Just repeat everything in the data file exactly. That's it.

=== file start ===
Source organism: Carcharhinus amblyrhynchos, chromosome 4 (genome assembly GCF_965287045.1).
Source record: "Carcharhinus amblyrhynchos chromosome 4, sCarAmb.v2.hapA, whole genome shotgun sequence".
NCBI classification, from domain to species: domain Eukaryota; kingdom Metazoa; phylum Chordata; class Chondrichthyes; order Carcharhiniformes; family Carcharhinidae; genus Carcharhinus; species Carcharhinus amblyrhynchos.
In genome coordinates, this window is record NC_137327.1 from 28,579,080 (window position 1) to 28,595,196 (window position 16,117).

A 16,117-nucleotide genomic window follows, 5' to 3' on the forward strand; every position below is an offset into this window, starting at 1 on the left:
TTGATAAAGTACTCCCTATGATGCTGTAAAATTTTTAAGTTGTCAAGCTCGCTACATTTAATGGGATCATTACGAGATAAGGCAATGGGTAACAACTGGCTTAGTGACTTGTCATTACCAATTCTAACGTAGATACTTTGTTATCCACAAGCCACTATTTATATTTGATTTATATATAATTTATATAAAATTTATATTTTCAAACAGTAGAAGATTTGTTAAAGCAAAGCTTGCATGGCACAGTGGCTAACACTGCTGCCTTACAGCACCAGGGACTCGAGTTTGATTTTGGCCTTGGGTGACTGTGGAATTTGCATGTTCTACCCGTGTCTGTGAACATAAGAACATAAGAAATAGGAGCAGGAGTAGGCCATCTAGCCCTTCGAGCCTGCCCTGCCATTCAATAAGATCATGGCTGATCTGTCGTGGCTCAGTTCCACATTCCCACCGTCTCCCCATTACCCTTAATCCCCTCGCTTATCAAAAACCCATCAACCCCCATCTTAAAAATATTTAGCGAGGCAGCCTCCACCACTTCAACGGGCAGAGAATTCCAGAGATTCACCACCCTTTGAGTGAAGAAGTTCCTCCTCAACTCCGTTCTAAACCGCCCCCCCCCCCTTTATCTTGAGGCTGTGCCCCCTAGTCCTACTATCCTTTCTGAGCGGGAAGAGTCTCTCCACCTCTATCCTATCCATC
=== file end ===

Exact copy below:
Source organism: Carcharhinus amblyrhynchos, chromosome 4 (genome assembly GCF_965287045.1).
Source record: "Carcharhinus amblyrhynchos chromosome 4, sCarAmb.v2.hapA, whole genome shotgun sequence".
NCBI classification, from domain to species: domain Eukaryota; kingdom Metazoa; phylum Chordata; class Chondrichthyes; order Carcharhiniformes; family Carcharhinidae; genus Carcharhinus; species Carcharhinus amblyrhynchos.
In genome coordinates, this window is record NC_137327.1 from 28,579,080 (window position 1) to 28,595,196 (window position 16,117).

A 16,117-nucleotide genomic window follows, 5' to 3' on the forward strand; every position below is an offset into this window, starting at 1 on the left:
TTGATAAAGTACTCCCTATGATGCTGTAAAATTTTTAAGTTGTCAAGCTCGCTACATTTAATGGGATCATTACGAGATAAGGCAATGGGTAACAACTGGCTTAGTGACTTGTCATTACCAATTCTAACGTAGATACTTTGTTATCCACAAGCCACTATTTATATTTGATTTATATATAATTTATATAAAATTTATATTTTCAAACAGTAGAAGATTTGTTAAAGCAAAGCTTGCATGGCACAGTGGCTAACACTGCTGCCTTACAGCACCAGGGACTCGAGTTTGATTTTGGCCTTGGGTGACTGTGGAATTTGCATGTTCTACCCGTGTCTGTGAACATAAGAACATAAGAAATAGGAGCAGGAGTAGGCCATCTAGCCCTTCGAGCCTGCCCTGCCATTCAATAAGATCATGGCTGATCTGTCGTGGCTCAGTTCCACATTCCCACCGTCTCCCCATTACCCTTAATCCCCTCGCTTATCAAAAACCCATCAACCCCCATCTTAAAAATATTTAGCGAGGCAGCCTCCACCACTTCAACGGGCAGAGAATTCCAGAGATTCACCACCCTTTGAGTGAAGAAGTTCCTCCTCAACTCCGTTCTAAACCGCCCCCCCCCCCTTTATCTTGAGGCTGTGCCCCCTAGTCCTACTATCCTTTCTGAGCGGGAAGAGTCTCTCCACCTCTATCCTATCCATC